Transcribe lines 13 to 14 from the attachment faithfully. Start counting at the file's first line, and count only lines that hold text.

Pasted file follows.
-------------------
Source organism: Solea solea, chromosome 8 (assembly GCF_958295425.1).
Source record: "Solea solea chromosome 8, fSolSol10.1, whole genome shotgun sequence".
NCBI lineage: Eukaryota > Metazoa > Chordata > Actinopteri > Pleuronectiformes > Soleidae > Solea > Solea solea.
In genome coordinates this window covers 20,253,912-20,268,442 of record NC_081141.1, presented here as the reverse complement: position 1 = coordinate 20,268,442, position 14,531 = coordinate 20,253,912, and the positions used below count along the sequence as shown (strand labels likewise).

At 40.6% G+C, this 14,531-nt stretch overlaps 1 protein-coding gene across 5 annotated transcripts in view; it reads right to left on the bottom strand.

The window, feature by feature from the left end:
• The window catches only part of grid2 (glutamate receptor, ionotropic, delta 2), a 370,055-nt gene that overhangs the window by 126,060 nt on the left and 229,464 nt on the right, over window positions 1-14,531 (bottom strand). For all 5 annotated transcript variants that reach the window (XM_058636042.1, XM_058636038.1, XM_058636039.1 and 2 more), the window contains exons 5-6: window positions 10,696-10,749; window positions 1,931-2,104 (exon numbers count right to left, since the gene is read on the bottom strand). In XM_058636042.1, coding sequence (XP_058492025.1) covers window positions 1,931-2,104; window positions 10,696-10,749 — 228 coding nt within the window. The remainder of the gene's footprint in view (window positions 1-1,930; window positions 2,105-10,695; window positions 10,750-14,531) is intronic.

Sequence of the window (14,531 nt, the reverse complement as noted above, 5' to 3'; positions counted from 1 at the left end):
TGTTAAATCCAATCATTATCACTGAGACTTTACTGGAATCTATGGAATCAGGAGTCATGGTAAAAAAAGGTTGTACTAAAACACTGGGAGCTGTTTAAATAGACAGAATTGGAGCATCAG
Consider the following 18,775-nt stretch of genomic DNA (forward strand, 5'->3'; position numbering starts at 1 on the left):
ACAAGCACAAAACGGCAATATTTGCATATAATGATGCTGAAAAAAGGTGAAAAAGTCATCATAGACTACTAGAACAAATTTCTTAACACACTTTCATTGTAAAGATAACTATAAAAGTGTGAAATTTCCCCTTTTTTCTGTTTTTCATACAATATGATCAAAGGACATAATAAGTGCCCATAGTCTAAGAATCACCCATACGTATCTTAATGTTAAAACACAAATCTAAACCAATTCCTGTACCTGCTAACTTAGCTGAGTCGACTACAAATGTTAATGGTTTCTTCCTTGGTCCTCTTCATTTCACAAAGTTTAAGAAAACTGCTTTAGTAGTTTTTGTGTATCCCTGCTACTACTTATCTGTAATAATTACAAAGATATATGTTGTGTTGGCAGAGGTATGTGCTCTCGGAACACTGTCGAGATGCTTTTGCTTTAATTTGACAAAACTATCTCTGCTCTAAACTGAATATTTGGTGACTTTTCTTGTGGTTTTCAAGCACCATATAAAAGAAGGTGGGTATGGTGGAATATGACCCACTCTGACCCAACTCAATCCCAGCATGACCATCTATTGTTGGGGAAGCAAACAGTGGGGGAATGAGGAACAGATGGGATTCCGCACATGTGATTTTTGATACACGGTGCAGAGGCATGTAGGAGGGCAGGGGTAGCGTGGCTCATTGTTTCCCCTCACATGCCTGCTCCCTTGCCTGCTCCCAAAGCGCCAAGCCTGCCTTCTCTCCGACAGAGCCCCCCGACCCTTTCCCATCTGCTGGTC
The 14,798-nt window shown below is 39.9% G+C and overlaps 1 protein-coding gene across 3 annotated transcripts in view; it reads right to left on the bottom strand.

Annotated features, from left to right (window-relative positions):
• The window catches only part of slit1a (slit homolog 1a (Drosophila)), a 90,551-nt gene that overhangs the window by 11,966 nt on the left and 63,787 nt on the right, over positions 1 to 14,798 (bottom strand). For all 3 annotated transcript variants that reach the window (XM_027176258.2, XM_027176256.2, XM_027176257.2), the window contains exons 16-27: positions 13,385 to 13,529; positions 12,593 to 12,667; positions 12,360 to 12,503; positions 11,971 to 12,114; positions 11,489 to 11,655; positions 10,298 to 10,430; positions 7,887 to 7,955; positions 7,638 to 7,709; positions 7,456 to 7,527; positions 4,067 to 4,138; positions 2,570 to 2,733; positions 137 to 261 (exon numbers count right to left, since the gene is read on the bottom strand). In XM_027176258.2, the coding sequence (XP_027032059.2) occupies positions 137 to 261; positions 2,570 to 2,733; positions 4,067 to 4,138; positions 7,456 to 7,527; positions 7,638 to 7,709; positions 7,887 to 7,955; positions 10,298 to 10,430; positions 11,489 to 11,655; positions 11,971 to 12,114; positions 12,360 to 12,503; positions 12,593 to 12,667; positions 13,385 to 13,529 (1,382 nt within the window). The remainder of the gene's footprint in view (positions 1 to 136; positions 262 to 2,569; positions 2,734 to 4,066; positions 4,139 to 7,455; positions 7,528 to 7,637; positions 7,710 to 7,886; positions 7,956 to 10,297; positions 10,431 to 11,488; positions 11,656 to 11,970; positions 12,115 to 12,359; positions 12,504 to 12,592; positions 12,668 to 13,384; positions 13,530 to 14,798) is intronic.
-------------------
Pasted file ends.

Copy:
Annotated features, from left to right (window-relative positions):
• The window catches only part of slit1a (slit homolog 1a (Drosophila)), a 90,551-nt gene that overhangs the window by 11,966 nt on the left and 63,787 nt on the right, over positions 1 to 14,798 (bottom strand). For all 3 annotated transcript variants that reach the window (XM_027176258.2, XM_027176256.2, XM_027176257.2), the window contains exons 16-27: positions 13,385 to 13,529; positions 12,593 to 12,667; positions 12,360 to 12,503; positions 11,971 to 12,114; positions 11,489 to 11,655; positions 10,298 to 10,430; positions 7,887 to 7,955; positions 7,638 to 7,709; positions 7,456 to 7,527; positions 4,067 to 4,138; positions 2,570 to 2,733; positions 137 to 261 (exon numbers count right to left, since the gene is read on the bottom strand). In XM_027176258.2, the coding sequence (XP_027032059.2) occupies positions 137 to 261; positions 2,570 to 2,733; positions 4,067 to 4,138; positions 7,456 to 7,527; positions 7,638 to 7,709; positions 7,887 to 7,955; positions 10,298 to 10,430; positions 11,489 to 11,655; positions 11,971 to 12,114; positions 12,360 to 12,503; positions 12,593 to 12,667; positions 13,385 to 13,529 (1,382 nt within the window). The remainder of the gene's footprint in view (positions 1 to 136; positions 262 to 2,569; positions 2,734 to 4,066; positions 4,139 to 7,455; positions 7,528 to 7,637; positions 7,710 to 7,886; positions 7,956 to 10,297; positions 10,431 to 11,488; positions 11,656 to 11,970; positions 12,115 to 12,359; positions 12,504 to 12,592; positions 12,668 to 13,384; positions 13,530 to 14,798) is intronic.